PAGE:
Paul Hobbs has had a peripatetic wine career, one that doesn’t show any signs of slowing down, either. The Buffalo, N.Y., native has recently taken on consulting gigs in Canada (with Stratus) and France's Cahors region (with Georges Vigouroux) while expanding his client base in Argentina (where he is a partner in Viña Cobos), and he’s done this all in addition to running his California and Hungarian projects. So, I was happy when Paul took a few minutes to stop by and get caught up with me here at my office today.
While my colleague James Laube officially covers California for us, I was still curious to hear what Paul had to say about the impending harvest and the effect of the economy on $100+ Napa Cabs (of which Paul makes a few). Hobbs noted that the high end has slowed down, yet growers are still pushing yields as they approach harvest this year.
“I’m being very aggressive in reducing crop loads, but most of Napa is at or above normal [yields],” said Hobbs. “If my growers aren’t thinning as I ask them too, I’m telling them I‘m not buying the fruit next year.”
Hobbs’ travels have taken him to many foreign markets, and he’s begun to see how little California has penetrated beyond the U.S. Following a tour of high-end vacation spots in Mexico, including Cabo San Lucas and Cancun, Hobbs was surprised at how little knowledge of California wine there was there, as well as how little interest. Instead it's wines from Argentina, Chile and other places that dominate the wine lists there. He’s seen the same in Brazil, another emerging market that’s looking at many other wine regions before they look at California.
“We [meaning California] are going to have to open foreign markets if we want to succeed long term,” said Hobbs.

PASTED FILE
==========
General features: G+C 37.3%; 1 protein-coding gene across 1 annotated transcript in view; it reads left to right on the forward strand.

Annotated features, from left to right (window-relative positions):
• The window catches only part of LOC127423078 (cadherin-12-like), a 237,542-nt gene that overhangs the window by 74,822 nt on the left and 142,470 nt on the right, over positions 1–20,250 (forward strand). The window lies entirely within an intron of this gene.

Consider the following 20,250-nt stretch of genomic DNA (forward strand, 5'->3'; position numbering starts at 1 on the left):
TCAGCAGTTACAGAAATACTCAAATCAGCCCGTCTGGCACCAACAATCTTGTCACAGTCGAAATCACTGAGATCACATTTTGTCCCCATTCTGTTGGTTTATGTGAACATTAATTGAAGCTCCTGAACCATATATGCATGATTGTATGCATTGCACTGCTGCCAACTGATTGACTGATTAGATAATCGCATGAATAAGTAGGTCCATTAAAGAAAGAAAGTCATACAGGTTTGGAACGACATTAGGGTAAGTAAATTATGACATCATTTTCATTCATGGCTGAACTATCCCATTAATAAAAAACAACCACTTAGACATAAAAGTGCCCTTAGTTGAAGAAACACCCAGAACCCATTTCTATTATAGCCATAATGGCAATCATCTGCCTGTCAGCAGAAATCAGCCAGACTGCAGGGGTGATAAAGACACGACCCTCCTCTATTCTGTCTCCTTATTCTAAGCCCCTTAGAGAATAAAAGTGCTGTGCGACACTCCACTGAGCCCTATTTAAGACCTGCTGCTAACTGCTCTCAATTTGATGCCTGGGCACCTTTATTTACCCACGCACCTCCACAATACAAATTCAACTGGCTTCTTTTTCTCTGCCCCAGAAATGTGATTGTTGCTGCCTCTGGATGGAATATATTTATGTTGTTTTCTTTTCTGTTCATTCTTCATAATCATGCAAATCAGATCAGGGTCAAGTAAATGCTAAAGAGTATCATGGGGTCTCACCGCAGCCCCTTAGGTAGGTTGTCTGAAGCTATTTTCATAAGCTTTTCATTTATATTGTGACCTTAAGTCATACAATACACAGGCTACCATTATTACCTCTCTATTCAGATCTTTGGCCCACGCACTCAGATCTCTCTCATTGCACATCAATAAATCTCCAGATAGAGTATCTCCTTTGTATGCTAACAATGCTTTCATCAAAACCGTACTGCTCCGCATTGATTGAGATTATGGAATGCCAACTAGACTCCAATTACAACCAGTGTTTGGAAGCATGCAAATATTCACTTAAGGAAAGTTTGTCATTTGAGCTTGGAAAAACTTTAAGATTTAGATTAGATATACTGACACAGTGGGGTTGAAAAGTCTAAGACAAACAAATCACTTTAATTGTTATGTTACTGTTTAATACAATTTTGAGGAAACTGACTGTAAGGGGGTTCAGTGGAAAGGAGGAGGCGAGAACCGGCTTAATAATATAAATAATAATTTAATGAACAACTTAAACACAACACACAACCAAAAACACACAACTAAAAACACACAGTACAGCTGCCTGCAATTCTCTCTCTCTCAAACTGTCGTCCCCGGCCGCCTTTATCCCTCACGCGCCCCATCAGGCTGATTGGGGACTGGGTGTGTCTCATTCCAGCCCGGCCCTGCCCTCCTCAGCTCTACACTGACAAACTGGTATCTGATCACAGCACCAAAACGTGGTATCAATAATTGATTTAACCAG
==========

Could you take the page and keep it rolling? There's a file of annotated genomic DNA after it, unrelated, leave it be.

In contrast, things seem to be moving well in the other direction. Hobbs’ Viña Cobos project has enjoyed solid growth, from 38,000 cases in 2008 to 50,000 cases this past year (and aiming for 60,000 next). Yes, most of the growth has been in the modestly priced Felino line, as opposed to the high end, but it’s growth nonetheless in a challenging market.
Hobbs of course is happy with the growth, but he does see it on a very distinct track.
“Malbec, Malbec, Malbec. It seems the market only wants Malbec,” he said. “In the end, I still really believe that if Argentina is going to be considered an elite wine-producing area, it has to prove it can excel with Cabernet Sauvignon.”
“We’ve been working on it for a while now and I’m frustrated we haven’t turned the corner yet. I don’t have a window on 'why' just yet, but it certainly boils down to [vineyard] management. With Cab, you’ve got to be on top of it. On Malbec you can get away with vineyard work that isn’t done at just the right moment. But if you’re two weeks late for some work in a Cab vineyard, quality drops. I’ve seen it everywhere—Argentina and Napa.”
Terroir is also an issue as Argentina tries to build on its recent success while adding some much-needed diversity to the mix. To that end, Hobbs will introduce a new Malbec called Rebon, sourced from a vineyard in La Consulta (the wine is due out next year). It marks a departure from the Luján de Cuyo-only approach that he had been taking with Andrea Marchiori and Luis Barraud at Viña Cobos.
And in addition to trying different areas in Mendoza, Hobbs is trying other grapes wiith some of his other projects, including Bodega del Desierto in Patagonia.
“Pinot Noir and even Syrah can do better than Malbec in Argentina, depending on the area,” said Hobbs. “For comparison, look at Bordeaux. All they basically did [in recent years] was start harvesting later and reducing yields, and the improvement followed. But that’s because the terroir was already figured out. Argentina still has to deal with both the site issue and quality issue. There’s still a lot of sorting out to do.”
For more on Paul Hobbs, you can reference my last 'Sit Down' blog entry with him. And look for my annual report on Argentina in an upcoming December issue.